• Chapter Five Repetition as Musical Motion in Ravel’s Piano Writing
      (pp. 111-142)
      Daphne Leong and David Korevaar

      In Ravel’s writing for the piano, the tactile dimension influences and sometimes determines aspects of musical structure. We consider physical motions—the gestures of the performer—as a dimension of musical structure in Ravel’s piano-centered writing, and demonstrate how the conjunction of physical and musical features produces distinctive units, which, repeated and varied, create characteristic qualities of musical motion.¹

      Consider the opening of Jeux d’eau (ex. 5.1), with its ascending right-hand arpeggiation requiring the fingering <1, 2, 4, 5>—a figure that is inspired in part by the way the hand lies on the keyboard.² This...

    • Chapter Six Playing with Models: Sonata Form in Ravel’s String Quartet and Piano Trio
      (pp. 143-179)
      Sigrun B. Heinzelmann

      Ravel’s advice to his students quoted above points to the central role that models played in his composing.¹ A composer arguably with little overt “anxiety of influence,” Ravel sought inspiration both in past conventions and in the innovations of his contemporaries. Ravel’s appropriation of baroque and classical forms implies both homage and provocation: playing with models, Ravel entices his listeners to place his creations in the lineage of the composers whose heritage he evokes while at the same time distancing himself from them. Jankélévitch’s assertion that “every composition by Ravel represents . . . a certain problem to be solved”²...

    • Chapter Seven Spiral and Self-Destruction in Ravel’s La valse
      (pp. 180-210)
      Volker Helbing

      In La valse two aspects constitutive of Ravel’s work converge in an ideal and characteristic manner: a tendency toward “distancing appropriation”—the ever-alienating incorporation of pre-found musical material into one’s own musical language—and the formal conception of the “spiral,” with its acceleration and intensification toward a final culmination. The work is to a large extent choreographically shaped with tendencies toward caricature, the fateful, and the (self-)destructive to a degree that is singular in Ravel’s oeuvre. This study will explore the aspects of distancing appropriation, spiral, and self-destruction.

      Repetition, circular motion, and dance shaped Ravel’s music at least since the...

    • Chapter Eight Diatonic Expansion and Chromatic Compression in Maurice Ravel’s Sonate pour violon et violoncelle
      (pp. 211-242)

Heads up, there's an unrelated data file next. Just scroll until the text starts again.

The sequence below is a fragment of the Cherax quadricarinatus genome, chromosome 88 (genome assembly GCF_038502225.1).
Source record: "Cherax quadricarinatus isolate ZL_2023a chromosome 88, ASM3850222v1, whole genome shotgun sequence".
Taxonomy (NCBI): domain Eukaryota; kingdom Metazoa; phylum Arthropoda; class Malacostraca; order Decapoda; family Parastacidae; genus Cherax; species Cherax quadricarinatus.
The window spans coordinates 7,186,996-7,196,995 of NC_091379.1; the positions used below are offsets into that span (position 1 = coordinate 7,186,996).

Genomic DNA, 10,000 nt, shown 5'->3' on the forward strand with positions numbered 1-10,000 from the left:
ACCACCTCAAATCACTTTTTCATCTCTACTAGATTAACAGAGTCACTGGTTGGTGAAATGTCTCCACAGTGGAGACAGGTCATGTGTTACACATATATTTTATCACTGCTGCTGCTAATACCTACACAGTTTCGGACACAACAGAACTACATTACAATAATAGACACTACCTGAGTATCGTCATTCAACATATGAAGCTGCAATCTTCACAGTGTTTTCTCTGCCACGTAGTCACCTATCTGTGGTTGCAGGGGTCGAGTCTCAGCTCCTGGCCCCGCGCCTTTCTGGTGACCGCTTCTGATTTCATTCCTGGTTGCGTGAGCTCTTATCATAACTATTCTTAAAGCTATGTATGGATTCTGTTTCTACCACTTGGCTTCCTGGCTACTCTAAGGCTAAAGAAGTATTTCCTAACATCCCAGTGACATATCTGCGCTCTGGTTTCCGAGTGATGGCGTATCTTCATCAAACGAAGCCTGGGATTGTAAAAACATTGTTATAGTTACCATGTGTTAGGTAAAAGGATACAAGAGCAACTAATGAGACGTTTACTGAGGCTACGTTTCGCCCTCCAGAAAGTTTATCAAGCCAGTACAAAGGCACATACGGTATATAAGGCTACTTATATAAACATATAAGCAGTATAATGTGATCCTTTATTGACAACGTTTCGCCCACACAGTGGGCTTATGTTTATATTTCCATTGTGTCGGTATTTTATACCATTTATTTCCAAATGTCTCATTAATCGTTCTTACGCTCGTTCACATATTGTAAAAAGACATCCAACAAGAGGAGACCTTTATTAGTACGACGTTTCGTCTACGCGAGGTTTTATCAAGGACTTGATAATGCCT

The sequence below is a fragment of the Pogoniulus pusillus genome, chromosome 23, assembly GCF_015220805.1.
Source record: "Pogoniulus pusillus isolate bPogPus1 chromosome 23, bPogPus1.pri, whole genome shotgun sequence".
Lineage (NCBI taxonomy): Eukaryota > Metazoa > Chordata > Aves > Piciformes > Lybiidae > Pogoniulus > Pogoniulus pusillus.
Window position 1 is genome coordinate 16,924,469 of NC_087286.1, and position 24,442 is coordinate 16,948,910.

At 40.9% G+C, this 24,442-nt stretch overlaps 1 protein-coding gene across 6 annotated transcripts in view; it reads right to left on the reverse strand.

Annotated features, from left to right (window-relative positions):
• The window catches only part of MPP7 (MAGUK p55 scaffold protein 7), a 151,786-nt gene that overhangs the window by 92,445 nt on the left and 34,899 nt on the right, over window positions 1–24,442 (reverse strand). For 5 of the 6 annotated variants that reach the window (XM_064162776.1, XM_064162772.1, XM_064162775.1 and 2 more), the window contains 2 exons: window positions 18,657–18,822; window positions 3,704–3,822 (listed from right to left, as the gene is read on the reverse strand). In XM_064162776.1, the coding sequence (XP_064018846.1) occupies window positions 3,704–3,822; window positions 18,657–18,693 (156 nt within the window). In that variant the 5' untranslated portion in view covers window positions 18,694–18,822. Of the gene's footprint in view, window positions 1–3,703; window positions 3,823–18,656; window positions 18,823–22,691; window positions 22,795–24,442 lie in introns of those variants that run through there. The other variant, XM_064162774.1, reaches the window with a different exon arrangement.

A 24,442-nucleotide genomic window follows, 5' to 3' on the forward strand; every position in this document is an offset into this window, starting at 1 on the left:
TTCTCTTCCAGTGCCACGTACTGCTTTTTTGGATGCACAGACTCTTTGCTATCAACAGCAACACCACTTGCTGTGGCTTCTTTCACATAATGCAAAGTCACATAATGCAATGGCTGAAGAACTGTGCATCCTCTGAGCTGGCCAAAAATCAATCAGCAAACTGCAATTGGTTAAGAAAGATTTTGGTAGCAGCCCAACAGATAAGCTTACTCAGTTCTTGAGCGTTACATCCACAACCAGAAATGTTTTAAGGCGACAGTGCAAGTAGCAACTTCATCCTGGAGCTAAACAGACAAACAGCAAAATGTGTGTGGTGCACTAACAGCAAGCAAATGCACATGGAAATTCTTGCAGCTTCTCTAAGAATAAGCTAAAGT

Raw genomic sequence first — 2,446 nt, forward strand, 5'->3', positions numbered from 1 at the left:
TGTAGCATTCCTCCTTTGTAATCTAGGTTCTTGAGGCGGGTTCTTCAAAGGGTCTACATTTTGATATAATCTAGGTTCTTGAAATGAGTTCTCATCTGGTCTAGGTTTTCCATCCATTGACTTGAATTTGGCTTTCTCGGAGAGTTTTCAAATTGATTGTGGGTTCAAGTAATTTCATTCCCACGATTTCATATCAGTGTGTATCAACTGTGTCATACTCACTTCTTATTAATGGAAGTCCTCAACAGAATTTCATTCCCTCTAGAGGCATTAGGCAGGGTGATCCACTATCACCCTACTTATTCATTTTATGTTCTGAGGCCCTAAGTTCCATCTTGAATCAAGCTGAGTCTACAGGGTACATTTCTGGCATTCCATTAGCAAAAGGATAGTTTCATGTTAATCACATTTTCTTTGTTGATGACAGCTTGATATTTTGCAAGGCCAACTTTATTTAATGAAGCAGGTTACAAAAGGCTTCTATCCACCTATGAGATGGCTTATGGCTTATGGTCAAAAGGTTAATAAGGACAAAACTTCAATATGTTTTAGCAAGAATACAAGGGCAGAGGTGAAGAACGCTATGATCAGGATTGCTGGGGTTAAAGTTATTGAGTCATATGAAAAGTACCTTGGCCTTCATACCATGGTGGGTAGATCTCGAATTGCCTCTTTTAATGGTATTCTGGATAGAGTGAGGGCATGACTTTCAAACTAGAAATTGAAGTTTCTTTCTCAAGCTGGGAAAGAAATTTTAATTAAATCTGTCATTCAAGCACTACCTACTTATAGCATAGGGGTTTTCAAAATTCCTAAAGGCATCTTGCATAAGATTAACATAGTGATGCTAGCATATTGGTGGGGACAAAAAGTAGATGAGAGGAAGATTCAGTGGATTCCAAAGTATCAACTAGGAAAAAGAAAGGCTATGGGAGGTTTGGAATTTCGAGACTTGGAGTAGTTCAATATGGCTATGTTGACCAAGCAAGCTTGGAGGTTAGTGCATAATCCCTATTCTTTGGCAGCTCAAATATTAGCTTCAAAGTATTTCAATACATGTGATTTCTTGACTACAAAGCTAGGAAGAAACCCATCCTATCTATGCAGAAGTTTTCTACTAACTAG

Elliott Antokoletz

      At the first performance of Maurice Ravel’s Sonate pour violon et violoncelle on April 6, 1922, some critics were shocked by what they referred to as a “massacre,” because of its supposed abundance of “wrong notes.” While this invective is incongruous with a work of such beauty and logic, the “wrong-note” conception nevertheless implies a certain “mischievous” quality that is manifested initially in the bimodal (minor/major) duality of the first movement. It is striking that the first movement of the Duo Sonata, published in La Revue Musicale on December 1, 1920, was followed by three more movements that were composed...

  7. Part Three: Interdisciplinary Perspectives
    • Chapter Nine Deception, Reality, and Changes of Perspective in Two Songs from Histoires naturelles
      (pp. 245-271)
      Lauri Suurpää

      This chapter analyzes two songs from Histoires naturelles (“Le paon” and “Le cygne”), focusing on the music, text, and musico-poetic associations. Histoires naturelles (1906), composed to poems by Jules Renard, provides a particularly interesting subject for an analysis of text-music relationships. Ravel’s own comments shed light on both his views of Renard’s poems and his ideals of text-music associations at the time of the cycle’s composition. Of the poems Ravel said that “the direct, clear language and the profound, hidden poetry of Jules Renard’s works tempted me for a long time.”¹ According to Renard’s journal, Ravel said that he had...

    • Chapter Ten Not Just a Pretty Surface: Ornament and Metric Complexity in Ravel’s Piano Music
      (pp. 272-305)
      Gurminder K. Bhogal

      By now it is a truism that Ravel’s piano music is better known among performers than scholars. While pianists continue to astound audiences with their mastery of lightning-speed repeated notes in “Scarbo” or seamless double-third glissandi in “Alborada del Gracioso,” the academic’s aloof intellectual response mimics little more than a disinterested yawn. The same old conundrum that hindered a serious investigation of Liszt’s piano works for several decades seems also to have haunted the critical reception of Ravel’s piano compositions: how can a piece that is thoroughly obsessed with its surface communicate anything more meaningful than an attention-seeking display of...

    • Chapter Eleven The Child on the Couch; or, Toward a (Psycho) Analysis of Ravel’s L’enfant et les sortilèges
      (pp. 306-330)
      Peter Kaminsky

      During World War I, Colette wrote a ballet scenario on a commission from Jacques Rouché, director of the Paris Opéra, who suggested Ravel as an appropriate composer.¹ A copy of the scenario was sent to the front, but Ravel neither received nor saw it until he returned from his service as an ambulance driver in 1918. Colette’s story, with its vivid depiction of the joys and especially the terrors of childhood, brimming with potent psychological overtones, dovetailed beautifully with Ravel’s lifelong attraction to themes of childhood, toys, machines, automata, and magic. With the rise of Les Six, a new generation...

  8. List of Contributors
    (pp. 331-334)
  9. Index
    (pp. 335-342)
  10. Back Matter
    (pp. 343-343)